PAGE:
Credit Image:Zano | Kickstarter
Failure is a part of crowdfunding. And Kickstarter is making a push to be more transparent about what that failure looks like and why it happens.
Science and technology journalist Mark Harris announced this weekthat he has been hired by the Brooklyn-based crowdfunding platform Kickstarter to investigate and write an expose about why a crowdfunding campaign on its platform failed.
Harris, a freelance journalist who has written for publications includingThe Economist, The Guardian, MIT Tech Review and New Scientist, will be writing about the Zano campaign, which raised more than $3.6 million for a nano drone that takes pictures and video. Zano says the drone is able to fly on its own, and users can control the device from a smartphone. The campaign got a lot of buzz and was covered by dozens of media outlets.
Ultimately, however, some drones were shipped, but most backers did not get the drones they were expecting in exchange for their contribution to the campaign.
The Zano team said that it added features to the prototype that were suggested by the crowdfunding campaign backers and the additional features added 15 grams to the weight of the prototype. To try to balance out the additional weight, the Zano team tried to use lighter plastics and bigger propellers on the construction of the drone.
“These upgrades represented technical challenges, which added to an already complicated project,” the Zano team said in a letter to backerswhen they disclosed that they would have to quit operations and cancel production. “Ultimately, these upgrades coupled with delays caused by the creation of a bespoke and automatic testing rig had significant financial and timeline impacts upon the project.”
Kickstarter wants to know more. It also hopes that by investigating what went wrong with Zano, other campaigns can learn from the company’s mistakes.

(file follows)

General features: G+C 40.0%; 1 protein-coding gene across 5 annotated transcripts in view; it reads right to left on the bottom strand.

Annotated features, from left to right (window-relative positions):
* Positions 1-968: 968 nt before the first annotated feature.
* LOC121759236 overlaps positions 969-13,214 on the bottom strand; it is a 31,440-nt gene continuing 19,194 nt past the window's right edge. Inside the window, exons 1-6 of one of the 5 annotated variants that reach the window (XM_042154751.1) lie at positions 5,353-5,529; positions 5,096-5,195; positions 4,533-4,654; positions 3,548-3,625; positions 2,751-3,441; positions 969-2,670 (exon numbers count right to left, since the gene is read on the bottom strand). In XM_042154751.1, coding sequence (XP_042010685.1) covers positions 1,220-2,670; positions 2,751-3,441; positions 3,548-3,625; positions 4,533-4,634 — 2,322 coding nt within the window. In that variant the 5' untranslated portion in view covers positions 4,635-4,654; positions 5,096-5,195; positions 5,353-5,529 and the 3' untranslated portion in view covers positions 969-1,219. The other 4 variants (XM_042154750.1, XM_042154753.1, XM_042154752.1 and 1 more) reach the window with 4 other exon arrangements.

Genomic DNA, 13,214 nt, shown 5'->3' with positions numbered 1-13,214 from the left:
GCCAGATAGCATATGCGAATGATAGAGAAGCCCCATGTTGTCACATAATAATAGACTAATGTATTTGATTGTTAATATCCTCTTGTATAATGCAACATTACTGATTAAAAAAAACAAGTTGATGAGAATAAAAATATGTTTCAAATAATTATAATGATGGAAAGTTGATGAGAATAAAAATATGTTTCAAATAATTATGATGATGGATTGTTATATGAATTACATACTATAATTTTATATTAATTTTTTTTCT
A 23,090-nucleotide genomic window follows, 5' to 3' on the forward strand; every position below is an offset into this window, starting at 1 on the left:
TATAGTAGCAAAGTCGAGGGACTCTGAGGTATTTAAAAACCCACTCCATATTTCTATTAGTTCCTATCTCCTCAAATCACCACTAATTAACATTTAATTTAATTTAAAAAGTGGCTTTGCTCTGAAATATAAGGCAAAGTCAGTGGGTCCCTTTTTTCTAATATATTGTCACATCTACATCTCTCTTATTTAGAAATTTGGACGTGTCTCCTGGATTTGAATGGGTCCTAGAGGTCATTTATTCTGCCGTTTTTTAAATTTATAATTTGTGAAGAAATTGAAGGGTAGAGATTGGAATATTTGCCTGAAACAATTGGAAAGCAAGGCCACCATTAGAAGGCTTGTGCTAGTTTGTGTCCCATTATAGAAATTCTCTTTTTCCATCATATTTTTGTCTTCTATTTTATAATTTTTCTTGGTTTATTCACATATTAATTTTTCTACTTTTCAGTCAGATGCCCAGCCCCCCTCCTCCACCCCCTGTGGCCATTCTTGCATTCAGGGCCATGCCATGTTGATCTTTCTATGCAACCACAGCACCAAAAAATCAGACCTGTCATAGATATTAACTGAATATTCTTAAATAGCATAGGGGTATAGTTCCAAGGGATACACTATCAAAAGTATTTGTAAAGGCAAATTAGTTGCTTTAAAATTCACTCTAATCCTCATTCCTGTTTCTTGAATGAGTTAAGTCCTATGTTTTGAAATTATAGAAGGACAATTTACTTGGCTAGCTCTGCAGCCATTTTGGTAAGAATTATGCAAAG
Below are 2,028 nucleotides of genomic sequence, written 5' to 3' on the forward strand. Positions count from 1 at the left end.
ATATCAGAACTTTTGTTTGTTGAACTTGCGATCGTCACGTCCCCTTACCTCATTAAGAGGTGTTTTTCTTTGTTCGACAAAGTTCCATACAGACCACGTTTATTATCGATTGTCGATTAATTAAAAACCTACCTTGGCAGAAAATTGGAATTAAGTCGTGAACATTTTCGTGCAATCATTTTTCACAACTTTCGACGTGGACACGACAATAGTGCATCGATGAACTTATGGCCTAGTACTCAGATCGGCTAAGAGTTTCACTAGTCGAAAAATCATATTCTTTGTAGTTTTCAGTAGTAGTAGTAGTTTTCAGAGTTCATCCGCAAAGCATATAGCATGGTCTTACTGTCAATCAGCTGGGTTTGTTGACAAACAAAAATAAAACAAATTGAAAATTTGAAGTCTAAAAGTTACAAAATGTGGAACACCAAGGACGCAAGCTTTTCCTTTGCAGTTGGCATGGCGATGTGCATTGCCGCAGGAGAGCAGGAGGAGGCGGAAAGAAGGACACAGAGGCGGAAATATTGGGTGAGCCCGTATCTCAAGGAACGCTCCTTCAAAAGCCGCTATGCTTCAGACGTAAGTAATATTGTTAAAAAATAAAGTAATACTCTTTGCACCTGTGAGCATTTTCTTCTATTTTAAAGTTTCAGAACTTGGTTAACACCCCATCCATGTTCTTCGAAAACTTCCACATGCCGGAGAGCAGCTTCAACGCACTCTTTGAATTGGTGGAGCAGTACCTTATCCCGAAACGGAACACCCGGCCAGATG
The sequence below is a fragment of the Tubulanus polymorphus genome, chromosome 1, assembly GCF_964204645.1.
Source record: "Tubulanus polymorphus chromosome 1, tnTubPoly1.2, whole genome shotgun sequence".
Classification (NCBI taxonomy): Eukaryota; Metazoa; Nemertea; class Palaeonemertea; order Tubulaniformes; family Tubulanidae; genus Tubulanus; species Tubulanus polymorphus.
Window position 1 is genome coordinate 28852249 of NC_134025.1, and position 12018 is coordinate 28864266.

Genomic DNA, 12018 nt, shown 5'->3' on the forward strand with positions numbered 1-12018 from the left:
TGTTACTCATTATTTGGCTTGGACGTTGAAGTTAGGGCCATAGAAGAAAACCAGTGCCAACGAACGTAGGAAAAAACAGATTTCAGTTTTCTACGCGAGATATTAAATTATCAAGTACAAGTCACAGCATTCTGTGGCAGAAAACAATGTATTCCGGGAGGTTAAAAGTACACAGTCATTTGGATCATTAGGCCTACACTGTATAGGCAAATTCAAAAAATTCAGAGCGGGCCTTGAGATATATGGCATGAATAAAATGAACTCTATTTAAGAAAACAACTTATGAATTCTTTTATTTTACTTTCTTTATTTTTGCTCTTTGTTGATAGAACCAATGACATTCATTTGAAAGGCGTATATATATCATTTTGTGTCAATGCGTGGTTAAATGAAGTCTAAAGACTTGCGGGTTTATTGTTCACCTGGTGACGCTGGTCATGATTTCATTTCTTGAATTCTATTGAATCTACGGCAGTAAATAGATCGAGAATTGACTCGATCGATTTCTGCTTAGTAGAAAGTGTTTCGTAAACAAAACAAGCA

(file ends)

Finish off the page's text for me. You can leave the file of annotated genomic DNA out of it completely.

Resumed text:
“It’s OK for Kickstarter creators to take on big ideas and fail, but we expect transparency and honesty along the way. The backers of the Zano project deserve a full account of what happened,” says David Gallagher, a spokesperson for Kickstarter. “Transparency around the ups and downs of the creative process helps us all build a more creative world.”
Harris said that he would show the report to Kickstarter before publishing the article, but he insists that the crowdfunding platform will not have any right to make any changes to his story. Part of what Harris has been tasked with researching is whether Kickstarter itself could have done anything to prevent this failure, Harris wrote in a post he published on Medium disclosing the commission for the article.
The announcement of Kickstarter hiring Harris comes on the heels of a report the crowdfunding company released earlier this week disclosing that nearly one in 10 successfully funded projects don’t deliver rewards.That report was independently researched and produced by a professor at the Wharton School of Business at the University of Pennsylvania.
Viewed together, hiring an journalist and performing an independent report show that Kickstarter is making a concerted effort to be more transparent about the dark corners of crowdfunding.
Often hailed as the great democratizer of finance that gives entrepreneurs opportunity where previously they had none, crowdfunding is an inherently risky operation. Backers need to be fully aware of whats at stake when they decide to put their hard-earned dollars into a crowdfunding campaign.